Faulkner found Hollywood to be a shallow, uninspiring place. He once told a friend “this is a place that lacks ideas,” Blotner’s biography reports. “In Europe they asked me, what did I think? Out here they ask, ‘Where did you get that hat?’”
Beautiful cotton flowering earlier this month:
Looks like a good crop this year.
SOFAB (Southern Food and Beverage Museum) is moving — and after they do, just down the street will open the South’s largest culinary library, thanks to a partnership with the New Orleans Public Library.
The museum already has more than 9,000 volumes of cookbooks, menus, recipes, archivial documents and other literature about food and foodways of the South that will be housed there.
The collection will not circulate, and will be open to the public, including home cooks and chefs as well as scholars and students…
This other article, via Scripps, came out last month, addressing the history of PC:
…Emily Wallace of Raleigh-Durham, N.C. In 2010, Wallace wrote her master’s thesis in Folklore at the University of North Carolina on pimento cheese — in particular its beginnings and how it helped shape the society and work roles of the South…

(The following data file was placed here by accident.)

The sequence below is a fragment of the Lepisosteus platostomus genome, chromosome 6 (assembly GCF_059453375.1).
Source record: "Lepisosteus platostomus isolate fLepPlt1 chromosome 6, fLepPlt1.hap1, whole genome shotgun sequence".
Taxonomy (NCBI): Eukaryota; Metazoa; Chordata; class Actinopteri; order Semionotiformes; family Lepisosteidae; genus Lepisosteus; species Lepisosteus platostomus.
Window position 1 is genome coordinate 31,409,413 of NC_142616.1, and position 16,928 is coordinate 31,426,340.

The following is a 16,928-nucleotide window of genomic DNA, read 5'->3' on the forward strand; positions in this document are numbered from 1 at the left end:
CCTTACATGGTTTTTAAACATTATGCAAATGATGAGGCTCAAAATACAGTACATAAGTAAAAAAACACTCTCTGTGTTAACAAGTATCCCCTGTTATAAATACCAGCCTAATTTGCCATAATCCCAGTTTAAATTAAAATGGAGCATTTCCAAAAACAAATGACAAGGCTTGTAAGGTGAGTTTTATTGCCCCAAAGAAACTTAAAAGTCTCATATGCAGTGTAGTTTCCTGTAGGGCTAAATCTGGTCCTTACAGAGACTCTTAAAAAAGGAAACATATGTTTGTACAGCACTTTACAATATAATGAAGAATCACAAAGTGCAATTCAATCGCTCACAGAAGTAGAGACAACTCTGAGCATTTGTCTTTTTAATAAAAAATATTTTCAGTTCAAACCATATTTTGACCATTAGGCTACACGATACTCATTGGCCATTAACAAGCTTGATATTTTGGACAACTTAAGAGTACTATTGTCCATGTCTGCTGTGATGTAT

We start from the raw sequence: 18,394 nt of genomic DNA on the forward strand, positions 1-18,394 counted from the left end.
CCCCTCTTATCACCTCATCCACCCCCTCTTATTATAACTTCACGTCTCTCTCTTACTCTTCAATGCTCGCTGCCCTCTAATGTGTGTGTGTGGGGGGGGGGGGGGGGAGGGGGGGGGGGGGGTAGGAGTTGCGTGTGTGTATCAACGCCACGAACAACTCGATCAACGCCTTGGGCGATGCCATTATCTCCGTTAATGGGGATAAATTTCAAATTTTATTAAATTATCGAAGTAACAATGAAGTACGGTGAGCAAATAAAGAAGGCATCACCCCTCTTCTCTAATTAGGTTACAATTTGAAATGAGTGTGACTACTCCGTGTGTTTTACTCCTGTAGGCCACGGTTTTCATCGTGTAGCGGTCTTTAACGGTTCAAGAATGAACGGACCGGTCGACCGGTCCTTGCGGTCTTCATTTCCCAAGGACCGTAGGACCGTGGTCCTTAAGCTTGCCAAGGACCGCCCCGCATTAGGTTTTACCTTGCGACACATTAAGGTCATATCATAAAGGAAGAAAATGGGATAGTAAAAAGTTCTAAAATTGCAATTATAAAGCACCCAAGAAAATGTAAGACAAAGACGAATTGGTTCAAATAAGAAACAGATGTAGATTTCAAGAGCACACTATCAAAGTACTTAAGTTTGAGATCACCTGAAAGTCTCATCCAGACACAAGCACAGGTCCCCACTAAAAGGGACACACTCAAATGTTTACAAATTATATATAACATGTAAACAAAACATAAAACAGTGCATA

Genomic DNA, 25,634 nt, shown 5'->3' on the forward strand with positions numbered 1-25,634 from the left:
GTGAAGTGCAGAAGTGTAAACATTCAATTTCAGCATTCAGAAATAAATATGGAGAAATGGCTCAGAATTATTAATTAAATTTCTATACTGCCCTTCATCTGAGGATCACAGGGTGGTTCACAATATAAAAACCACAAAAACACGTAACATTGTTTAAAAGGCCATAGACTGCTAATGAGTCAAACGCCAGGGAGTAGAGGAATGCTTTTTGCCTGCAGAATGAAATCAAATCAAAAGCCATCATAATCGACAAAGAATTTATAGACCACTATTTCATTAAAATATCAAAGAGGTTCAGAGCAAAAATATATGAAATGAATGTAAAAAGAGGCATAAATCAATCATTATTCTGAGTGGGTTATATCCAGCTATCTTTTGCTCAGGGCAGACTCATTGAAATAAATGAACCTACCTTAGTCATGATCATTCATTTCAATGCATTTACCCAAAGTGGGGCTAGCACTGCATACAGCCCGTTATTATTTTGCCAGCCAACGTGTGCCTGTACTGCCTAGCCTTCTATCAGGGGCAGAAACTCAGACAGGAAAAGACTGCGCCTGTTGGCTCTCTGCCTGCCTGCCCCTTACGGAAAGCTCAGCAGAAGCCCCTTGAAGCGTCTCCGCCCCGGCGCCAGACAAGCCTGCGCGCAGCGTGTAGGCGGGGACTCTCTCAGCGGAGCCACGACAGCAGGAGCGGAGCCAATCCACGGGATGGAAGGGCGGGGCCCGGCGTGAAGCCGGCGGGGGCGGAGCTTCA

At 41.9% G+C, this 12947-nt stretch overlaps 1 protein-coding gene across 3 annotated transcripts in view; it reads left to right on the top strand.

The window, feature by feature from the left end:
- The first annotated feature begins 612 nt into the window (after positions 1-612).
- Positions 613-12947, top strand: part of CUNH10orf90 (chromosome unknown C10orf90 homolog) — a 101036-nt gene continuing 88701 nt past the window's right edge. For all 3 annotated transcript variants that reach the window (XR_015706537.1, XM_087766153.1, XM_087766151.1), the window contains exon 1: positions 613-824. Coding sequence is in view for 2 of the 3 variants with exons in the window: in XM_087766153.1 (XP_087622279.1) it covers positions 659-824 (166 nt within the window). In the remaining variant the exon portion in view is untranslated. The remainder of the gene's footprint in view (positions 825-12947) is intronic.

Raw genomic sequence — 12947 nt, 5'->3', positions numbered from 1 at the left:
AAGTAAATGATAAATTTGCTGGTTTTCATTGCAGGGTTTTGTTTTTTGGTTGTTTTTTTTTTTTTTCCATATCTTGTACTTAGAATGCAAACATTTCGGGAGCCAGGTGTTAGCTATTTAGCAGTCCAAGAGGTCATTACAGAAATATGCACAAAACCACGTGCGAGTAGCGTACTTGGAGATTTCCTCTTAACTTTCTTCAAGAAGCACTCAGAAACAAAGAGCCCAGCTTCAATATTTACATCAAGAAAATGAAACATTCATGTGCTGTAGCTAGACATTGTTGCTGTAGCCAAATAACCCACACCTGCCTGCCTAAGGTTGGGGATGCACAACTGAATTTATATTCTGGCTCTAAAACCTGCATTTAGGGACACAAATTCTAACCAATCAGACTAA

Wallace reports that pimento cheese became widely popular around 1900, probably after being made at home on a small scale long before that.
In these early days, it was a delicacy. Cheddar cheese was expensive. Jarred pimentos were imported from Spain and carried a high price tag as well. The upscale and tasty mixture of the two with homemade mayonnaise and seasonings would be spread on thin slices of white bread with the crusts removed and served to ladies alongside other elegant tea-time nibbles.
The earliest recipe for pimento cheese I could find is from “Dishes and Beverages of the Old South,” by Martha McCulloch-Williams, published in 1917.
“Pimento cheese needs to be softened with French dressing (vinaigrette), until like creamed butter,” the recipe reads. “The finer the pimento is ground the better. Spread evenly upon the buttered bread, lay other buttered bread upon it, and pile square. When the pile gets high enough, cut through into triangles or finger shapes, and lay under the damp cloth.”
The cookbook she referenced above, ‘Dishes and Beverages of the Old South’ I found available in full, online.